Social media companies collectively made over $11 billion in U.S. advertising revenue from minors last year, according to a study from the Harvard T.H. Chan School of Public Health published on Wednesday.
The researchers say the findings show a need for government regulation of social media since the companies that stand to make money from children who use their platforms have failed to meaningfully self-regulate. They note such regulations, as well as greater transparency from tech companies, could help alleviate harms to youth mental health and curtail potentially harmful advertising practices that target children and adolescents.
To come up with the revenue figure, the researchers estimated the number of users under 18 on Facebook, Instagram, Snapchat, TikTok, X (formerly Twitter) and YouTube in 2022 based on population data from the U.S. Census and survey data from Common Sense Media and Pew Research. They then used data from research firm eMarketer, now called Insider Intelligence, and Qustodio, a parental control app, to estimate each platform’s U.S. ad revenue in 2022 and the time children spent per day on each platform. After that, the researchers said they built a simulation model using the data to estimate how much ad revenue the platforms earned from minors in the U.S.
Researchers and lawmakers have long focused on the negative effects stemming from social media platforms, whose personally-tailored algorithms can drive children towards excessive use. This year, lawmakers in states like New York and Utah introduced or passed legislation that would curb social media use among kids, citing harms to youth mental health and other concerns.
Meta, which owns Instagram and Facebook, is also being sued by dozens of states for allegedly contributing to the mental health crisis.
“Although social media platforms may claim that they can self-regulate their practices to reduce the harms to young people, they have yet to do so, and our study suggests they have overwhelming financial incentives to continue to delay taking meaningful steps to protect children,” said Bryn Austin, a professor in the Department of Social and Behavioral Sciences at Harvard and a senior author on the study.
The platforms themselves don’t make public how much money they earn from minors.
Social media platforms are not the first to advertise to children, and parents and experts have long expressed concerns about marketing to kids online, on television and even in schools. But online ads can be especially insidious because they can be targeted to children and because the line between ads and the content kids seek out is often blurry.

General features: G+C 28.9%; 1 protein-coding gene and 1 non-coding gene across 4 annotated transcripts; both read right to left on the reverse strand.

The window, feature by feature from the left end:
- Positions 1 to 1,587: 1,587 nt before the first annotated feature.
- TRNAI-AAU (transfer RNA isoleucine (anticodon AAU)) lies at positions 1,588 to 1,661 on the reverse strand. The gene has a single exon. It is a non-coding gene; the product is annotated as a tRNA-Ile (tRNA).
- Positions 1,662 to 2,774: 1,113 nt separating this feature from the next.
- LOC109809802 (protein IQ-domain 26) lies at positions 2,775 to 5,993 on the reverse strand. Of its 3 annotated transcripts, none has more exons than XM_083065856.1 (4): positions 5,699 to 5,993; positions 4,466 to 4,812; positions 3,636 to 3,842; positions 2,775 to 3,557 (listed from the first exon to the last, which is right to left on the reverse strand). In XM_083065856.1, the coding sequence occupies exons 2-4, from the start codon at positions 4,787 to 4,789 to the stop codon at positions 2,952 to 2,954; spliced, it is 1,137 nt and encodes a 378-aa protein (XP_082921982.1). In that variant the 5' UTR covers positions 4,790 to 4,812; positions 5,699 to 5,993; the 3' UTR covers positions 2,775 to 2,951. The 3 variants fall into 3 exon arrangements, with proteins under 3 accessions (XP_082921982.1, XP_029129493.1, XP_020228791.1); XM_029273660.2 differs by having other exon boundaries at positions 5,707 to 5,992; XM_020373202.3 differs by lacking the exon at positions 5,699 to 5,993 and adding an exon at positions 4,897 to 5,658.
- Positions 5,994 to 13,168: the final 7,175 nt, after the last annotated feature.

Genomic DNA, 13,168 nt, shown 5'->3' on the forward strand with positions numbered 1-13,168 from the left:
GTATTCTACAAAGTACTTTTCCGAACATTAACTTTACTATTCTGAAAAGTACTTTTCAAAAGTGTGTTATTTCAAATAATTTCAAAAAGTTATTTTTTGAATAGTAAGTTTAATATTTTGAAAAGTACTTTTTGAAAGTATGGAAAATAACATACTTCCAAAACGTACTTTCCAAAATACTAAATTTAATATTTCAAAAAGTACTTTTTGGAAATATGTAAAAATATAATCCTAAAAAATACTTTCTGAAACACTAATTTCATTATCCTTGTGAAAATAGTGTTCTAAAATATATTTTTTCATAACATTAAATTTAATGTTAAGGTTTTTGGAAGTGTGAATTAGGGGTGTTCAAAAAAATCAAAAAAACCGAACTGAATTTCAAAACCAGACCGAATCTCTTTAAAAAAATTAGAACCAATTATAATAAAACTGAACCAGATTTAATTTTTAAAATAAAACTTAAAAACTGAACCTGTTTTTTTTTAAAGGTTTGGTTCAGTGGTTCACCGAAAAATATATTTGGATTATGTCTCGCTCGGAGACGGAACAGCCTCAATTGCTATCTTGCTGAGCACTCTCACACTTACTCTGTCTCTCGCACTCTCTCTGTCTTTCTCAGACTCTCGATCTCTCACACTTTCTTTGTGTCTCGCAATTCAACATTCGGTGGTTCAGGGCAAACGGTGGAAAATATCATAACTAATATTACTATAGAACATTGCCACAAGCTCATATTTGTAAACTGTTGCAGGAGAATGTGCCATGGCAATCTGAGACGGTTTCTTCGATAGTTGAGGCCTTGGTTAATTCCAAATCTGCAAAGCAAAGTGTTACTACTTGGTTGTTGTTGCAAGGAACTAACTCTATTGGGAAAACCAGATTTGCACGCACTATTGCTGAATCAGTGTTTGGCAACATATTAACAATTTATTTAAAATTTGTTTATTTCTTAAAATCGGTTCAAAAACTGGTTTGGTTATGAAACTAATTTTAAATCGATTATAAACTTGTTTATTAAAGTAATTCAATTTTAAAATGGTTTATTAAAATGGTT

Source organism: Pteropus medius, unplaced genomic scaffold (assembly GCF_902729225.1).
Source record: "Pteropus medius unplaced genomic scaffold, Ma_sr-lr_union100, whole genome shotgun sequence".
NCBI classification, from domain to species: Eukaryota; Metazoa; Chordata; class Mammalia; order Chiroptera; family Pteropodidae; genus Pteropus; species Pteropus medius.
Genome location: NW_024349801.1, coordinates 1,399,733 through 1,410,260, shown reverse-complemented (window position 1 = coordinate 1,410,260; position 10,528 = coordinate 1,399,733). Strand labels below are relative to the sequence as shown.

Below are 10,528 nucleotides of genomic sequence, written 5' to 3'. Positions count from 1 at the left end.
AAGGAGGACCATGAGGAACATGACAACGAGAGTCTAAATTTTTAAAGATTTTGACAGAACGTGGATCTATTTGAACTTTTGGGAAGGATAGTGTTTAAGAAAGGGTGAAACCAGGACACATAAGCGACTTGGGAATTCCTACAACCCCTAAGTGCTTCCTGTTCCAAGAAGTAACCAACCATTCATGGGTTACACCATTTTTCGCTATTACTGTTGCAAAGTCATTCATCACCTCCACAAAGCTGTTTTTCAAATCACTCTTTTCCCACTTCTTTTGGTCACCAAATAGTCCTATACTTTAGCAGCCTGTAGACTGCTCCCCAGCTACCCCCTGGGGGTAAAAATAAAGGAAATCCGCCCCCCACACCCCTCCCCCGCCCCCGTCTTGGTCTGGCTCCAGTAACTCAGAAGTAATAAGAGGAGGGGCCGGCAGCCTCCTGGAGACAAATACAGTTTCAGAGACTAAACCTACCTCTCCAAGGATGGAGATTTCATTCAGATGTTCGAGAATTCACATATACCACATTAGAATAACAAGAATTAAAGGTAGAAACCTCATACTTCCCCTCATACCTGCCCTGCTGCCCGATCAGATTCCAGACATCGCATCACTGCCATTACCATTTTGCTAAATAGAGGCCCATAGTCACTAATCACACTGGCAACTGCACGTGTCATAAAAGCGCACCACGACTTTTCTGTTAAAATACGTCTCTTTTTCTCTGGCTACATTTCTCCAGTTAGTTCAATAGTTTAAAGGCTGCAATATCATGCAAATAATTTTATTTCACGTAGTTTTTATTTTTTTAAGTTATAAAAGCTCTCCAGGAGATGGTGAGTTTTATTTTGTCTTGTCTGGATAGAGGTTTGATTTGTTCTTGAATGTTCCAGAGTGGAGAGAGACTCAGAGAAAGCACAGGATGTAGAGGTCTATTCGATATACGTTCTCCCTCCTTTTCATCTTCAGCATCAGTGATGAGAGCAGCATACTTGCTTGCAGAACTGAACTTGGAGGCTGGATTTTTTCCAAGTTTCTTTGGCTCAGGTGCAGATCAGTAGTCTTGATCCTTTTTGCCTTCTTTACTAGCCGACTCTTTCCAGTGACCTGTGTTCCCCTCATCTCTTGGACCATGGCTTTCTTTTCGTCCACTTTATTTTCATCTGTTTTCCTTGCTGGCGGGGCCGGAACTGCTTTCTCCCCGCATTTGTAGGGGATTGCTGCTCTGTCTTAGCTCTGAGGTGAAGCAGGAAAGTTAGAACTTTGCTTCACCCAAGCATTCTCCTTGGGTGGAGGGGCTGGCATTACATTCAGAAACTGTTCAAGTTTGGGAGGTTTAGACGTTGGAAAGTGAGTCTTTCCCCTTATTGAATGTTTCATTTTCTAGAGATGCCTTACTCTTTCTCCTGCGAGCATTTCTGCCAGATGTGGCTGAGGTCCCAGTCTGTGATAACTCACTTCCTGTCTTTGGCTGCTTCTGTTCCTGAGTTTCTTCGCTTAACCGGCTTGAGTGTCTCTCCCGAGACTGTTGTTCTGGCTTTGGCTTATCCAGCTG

In a 2020 policy paper, the American Academy of Pediatrics said children are “uniquely vulnerable to the persuasive effects of advertising because of immature critical thinking skills and impulse inhibition.”
“School-aged children and teenagers may be able to recognize advertising but often are not able to resist it when it is embedded within trusted social networks, encouraged by celebrity influencers, or delivered next to personalized content,” the paper noted.
As concerns about social media and children’s mental health grow, the Federal Trade Commission earlier this month proposed sweeping changes to a decades-old law that regulates how online companies can track and advertise to children. The proposed changes include turning off targeted ads to kids under 13 by default and limiting push notifications.
According to the Harvard study, YouTube derived the greatest ad revenue from users 12 and under ($959.1 million), followed by Instagram ($801.1 million) and Facebook ($137.2 million).
Instagram, meanwhile, derived the greatest ad revenue from users aged 13-17 ($4 billion), followed by TikTok ($2 billion) and YouTube ($1.2 billion).
The researchers also estimate that Snapchat derived the greatest share of its overall 2022 ad revenue from users under 18 (41%), followed by TikTok (35%), YouTube (27%), and Instagram (16%).